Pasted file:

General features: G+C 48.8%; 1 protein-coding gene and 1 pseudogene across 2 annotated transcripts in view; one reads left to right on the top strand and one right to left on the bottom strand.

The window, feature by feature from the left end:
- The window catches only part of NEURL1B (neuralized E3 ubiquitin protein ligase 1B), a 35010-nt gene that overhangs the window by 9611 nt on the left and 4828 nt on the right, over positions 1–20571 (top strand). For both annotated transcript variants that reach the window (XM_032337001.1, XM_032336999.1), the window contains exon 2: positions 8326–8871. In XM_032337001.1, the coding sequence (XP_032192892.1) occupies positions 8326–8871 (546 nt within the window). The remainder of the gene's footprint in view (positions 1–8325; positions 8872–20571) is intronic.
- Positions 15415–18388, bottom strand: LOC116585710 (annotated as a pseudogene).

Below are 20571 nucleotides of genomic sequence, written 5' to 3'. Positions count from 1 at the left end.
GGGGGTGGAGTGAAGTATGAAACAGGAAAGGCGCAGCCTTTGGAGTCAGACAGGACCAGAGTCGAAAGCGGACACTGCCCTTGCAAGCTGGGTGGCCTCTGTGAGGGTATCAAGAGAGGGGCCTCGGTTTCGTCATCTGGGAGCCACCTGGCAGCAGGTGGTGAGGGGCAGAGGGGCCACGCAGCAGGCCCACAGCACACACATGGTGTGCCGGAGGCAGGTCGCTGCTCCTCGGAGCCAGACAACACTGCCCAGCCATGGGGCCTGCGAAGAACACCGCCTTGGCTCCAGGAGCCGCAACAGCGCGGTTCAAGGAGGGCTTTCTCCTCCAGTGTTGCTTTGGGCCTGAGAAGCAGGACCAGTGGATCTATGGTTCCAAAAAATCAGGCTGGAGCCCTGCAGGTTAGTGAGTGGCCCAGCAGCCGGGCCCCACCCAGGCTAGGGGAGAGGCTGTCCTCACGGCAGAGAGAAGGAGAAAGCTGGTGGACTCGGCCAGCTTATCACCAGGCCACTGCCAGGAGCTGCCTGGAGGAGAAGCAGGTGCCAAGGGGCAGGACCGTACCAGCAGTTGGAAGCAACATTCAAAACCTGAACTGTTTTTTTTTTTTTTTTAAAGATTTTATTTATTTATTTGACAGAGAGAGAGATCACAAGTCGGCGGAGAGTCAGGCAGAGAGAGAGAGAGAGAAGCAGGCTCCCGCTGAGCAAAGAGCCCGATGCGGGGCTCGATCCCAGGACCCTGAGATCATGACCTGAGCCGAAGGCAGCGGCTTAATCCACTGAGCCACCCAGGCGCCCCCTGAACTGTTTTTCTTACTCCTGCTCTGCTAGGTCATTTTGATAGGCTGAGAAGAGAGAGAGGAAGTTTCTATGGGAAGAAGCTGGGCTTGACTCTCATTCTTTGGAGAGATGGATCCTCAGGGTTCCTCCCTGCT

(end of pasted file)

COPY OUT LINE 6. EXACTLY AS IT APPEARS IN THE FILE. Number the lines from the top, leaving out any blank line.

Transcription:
GGGGGTGGAGTGAAGTATGAAACAGGAAAGGCGCAGCCTTTGGAGTCAGACAGGACCAGAGTCGAAAGCGGACACTGCCCTTGCAAGCTGGGTGGCCTCTGTGAGGGTATCAAGAGAGGGGCCTCGGTTTCGTCATCTGGGAGCCACCTGGCAGCAGGTGGTGAGGGGCAGAGGGGCCACGCAGCAGGCCCACAGCACACACATGGTGTGCCGGAGGCAGGTCGCTGCTCCTCGGAGCCAGACAACACTGCCCAGCCATGGGGCCTGCGAAGAACACCGCCTTGGCTCCAGGAGCCGCAACAGCGCGGTTCAAGGAGGGCTTTCTCCTCCAGTGTTGCTTTGGGCCTGAGAAGCAGGACCAGTGGATCTATGGTTCCAAAAAATCAGGCTGGAGCCCTGCAGGTTAGTGAGTGGCCCAGCAGCCGGGCCCCACCCAGGCTAGGGGAGAGGCTGTCCTCACGGCAGAGAGAAGGAGAAAGCTGGTGGACTCGGCCAGCTTATCACCAGGCCACTGCCAGGAGCTGCCTGGAGGAGAAGCAGGTGCCAAGGGGCAGGACCGTACCAGCAGTTGGAAGCAACATTCAAAACCTGAACTGTTTTTTTTTTTTTTTTAAAGATTTTATTTATTTATTTGACAGAGAGAGAGATCACAAGTCGGCGGAGAGTCAGGCAGAGAGAGAGAGAGAGAAGCAGGCTCCCGCTGAGCAAAGAGCCCGATGCGGGGCTCGATCCCAGGACCCTGAGATCATGACCTGAGCCGAAGGCAGCGGCTTAATCCACTGAGCCACCCAGGCGCCCCCTGAACTGTTTTTCTTACTCCTGCTCTGCTAGGTCATTTTGATAGGCTGAGAAGAGAGAGAGGAAGTTTCTATGGGAAGAAGCTGGGCTTGACTCTCATTCTTTGGAGAGATGGATCCTCAGGGTTCCTCCCTGCT